Margaret agreed to build a sanatorium on her Kyoomba property for Dr. Shaw to privately treat tuberculosis patients. In 1907, the architect, Mr. Hugh K. Campbell, called for tenders for ‘building and erecting a sanatorium, near Stanthorpe, for Mrs. M. Allison’. Interested builders were invited to view the plans and specifications, and by year’s end, the Kyoomba Sanatorium was open for business.


Kyoomba Sanatorium, c. 1910
Source: L.T. Jobson, Souvenir of the town of Stanthorpe: with its mountain beauty spots, orchards, mining country, including precipices streams and waterfalls, Brisbane, 1910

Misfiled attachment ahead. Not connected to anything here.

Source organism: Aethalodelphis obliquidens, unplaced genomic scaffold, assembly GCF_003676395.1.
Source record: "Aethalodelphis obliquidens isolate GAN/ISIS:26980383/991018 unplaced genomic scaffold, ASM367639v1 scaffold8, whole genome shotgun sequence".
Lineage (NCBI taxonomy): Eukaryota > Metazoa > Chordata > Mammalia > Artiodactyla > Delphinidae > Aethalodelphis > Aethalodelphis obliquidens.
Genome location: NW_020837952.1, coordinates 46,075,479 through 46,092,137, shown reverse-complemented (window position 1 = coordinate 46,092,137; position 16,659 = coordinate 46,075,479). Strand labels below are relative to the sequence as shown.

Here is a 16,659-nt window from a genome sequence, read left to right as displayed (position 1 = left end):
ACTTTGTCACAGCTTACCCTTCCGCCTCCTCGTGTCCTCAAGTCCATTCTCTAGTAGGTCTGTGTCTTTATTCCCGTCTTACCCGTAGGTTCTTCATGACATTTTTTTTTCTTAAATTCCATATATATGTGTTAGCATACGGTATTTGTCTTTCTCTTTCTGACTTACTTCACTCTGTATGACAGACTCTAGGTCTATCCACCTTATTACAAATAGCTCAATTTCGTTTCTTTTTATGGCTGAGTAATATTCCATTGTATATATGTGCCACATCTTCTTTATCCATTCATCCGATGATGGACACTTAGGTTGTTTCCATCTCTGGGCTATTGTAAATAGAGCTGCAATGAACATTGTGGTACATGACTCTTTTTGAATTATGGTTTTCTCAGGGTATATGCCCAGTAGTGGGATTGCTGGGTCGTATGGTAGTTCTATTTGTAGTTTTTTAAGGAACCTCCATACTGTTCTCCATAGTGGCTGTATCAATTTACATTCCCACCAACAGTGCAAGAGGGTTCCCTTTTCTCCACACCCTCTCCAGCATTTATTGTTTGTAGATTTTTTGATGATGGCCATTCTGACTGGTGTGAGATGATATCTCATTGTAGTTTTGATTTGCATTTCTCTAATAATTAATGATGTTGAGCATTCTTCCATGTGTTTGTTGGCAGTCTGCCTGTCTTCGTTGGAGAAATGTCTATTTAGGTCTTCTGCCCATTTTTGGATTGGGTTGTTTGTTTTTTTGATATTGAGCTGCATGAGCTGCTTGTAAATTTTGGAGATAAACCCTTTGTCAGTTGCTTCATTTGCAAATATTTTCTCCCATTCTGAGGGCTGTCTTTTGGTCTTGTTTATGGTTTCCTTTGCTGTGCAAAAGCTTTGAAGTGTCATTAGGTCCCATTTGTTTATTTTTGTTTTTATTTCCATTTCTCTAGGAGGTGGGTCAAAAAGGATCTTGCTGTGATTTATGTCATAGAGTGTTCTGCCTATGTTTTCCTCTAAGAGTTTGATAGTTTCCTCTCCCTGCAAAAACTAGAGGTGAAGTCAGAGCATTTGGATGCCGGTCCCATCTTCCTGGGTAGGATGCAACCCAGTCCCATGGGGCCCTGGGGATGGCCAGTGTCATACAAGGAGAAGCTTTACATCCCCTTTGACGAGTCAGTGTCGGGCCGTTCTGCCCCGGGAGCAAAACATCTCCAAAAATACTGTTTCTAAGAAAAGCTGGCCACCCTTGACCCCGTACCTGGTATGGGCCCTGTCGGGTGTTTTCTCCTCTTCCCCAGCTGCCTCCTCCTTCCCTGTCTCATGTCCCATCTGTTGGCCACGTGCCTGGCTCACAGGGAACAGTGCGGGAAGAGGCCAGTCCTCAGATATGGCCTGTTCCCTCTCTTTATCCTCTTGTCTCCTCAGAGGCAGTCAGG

The Kyoomba Sanatorium was privately operated for several years. However, when Australian servicemen began returning from the Front during the Great War, Margaret made the Sanatorium available to the Red Cross Society for repatriation purposes. It then functioned as a tuberculosis hospital.

Although this arrangement was intended to last for the duration of the war, the Red Cross Society found the hospital too great a responsibility and asked the Commonwealth of Australia to assume control, subject to Margaret’s approval. That approval was given in March 1917 and the Kyoomba Sanatorium acquired a new name–the ‘Stanthorpe Military Sanatorium’. In mid-1918, Margaret sold the Stanthorpe Military Sanatorium to the Commonwealth Department of Defence. The terms were described as ‘very liberal’ and in 1921 Margaret was paid £2995 for her interest in the property.